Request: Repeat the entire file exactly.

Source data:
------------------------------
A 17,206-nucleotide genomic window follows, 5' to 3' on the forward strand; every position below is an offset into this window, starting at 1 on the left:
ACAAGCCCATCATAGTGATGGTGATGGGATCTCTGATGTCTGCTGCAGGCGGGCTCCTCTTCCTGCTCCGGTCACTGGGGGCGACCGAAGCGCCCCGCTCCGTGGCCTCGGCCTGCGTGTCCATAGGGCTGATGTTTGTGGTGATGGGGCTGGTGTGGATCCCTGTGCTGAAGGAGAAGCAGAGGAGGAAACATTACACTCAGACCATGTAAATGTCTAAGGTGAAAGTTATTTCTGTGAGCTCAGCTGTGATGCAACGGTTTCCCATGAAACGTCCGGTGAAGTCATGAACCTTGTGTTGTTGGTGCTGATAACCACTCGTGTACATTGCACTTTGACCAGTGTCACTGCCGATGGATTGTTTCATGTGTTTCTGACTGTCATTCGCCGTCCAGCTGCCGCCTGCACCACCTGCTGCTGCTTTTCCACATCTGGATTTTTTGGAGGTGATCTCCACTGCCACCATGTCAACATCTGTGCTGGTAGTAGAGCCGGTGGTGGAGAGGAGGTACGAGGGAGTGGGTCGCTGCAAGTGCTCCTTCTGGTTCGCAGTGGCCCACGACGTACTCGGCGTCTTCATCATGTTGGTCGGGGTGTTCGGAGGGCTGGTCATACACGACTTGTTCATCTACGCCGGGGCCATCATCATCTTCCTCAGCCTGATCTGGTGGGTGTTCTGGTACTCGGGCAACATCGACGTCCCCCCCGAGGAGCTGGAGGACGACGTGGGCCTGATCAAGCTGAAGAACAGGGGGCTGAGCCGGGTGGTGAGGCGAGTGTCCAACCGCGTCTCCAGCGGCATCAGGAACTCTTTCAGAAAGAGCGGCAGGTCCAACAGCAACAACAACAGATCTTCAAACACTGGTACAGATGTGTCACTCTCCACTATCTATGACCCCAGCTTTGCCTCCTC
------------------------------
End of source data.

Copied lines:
A 17,206-nucleotide genomic window follows, 5' to 3' on the forward strand; every position below is an offset into this window, starting at 1 on the left:
ACAAGCCCATCATAGTGATGGTGATGGGATCTCTGATGTCTGCTGCAGGCGGGCTCCTCTTCCTGCTCCGGTCACTGGGGGCGACCGAAGCGCCCCGCTCCGTGGCCTCGGCCTGCGTGTCCATAGGGCTGATGTTTGTGGTGATGGGGCTGGTGTGGATCCCTGTGCTGAAGGAGAAGCAGAGGAGGAAACATTACACTCAGACCATGTAAATGTCTAAGGTGAAAGTTATTTCTGTGAGCTCAGCTGTGATGCAACGGTTTCCCATGAAACGTCCGGTGAAGTCATGAACCTTGTGTTGTTGGTGCTGATAACCACTCGTGTACATTGCACTTTGACCAGTGTCACTGCCGATGGATTGTTTCATGTGTTTCTGACTGTCATTCGCCGTCCAGCTGCCGCCTGCACCACCTGCTGCTGCTTTTCCACATCTGGATTTTTTGGAGGTGATCTCCACTGCCACCATGTCAACATCTGTGCTGGTAGTAGAGCCGGTGGTGGAGAGGAGGTACGAGGGAGTGGGTCGCTGCAAGTGCTCCTTCTGGTTCGCAGTGGCCCACGACGTACTCGGCGTCTTCATCATGTTGGTCGGGGTGTTCGGAGGGCTGGTCATACACGACTTGTTCATCTACGCCGGGGCCATCATCATCTTCCTCAGCCTGATCTGGTGGGTGTTCTGGTACTCGGGCAACATCGACGTCCCCCCCGAGGAGCTGGAGGACGACGTGGGCCTGATCAAGCTGAAGAACAGGGGGCTGAGCCGGGTGGTGAGGCGAGTGTCCAACCGCGTCTCCAGCGGCATCAGGAACTCTTTCAGAAAGAGCGGCAGGTCCAACAGCAACAACAACAGATCTTCAAACACTGGTACAGATGTGTCACTCTCCACTATCTATGACCCCAGCTTTGCCTCCTC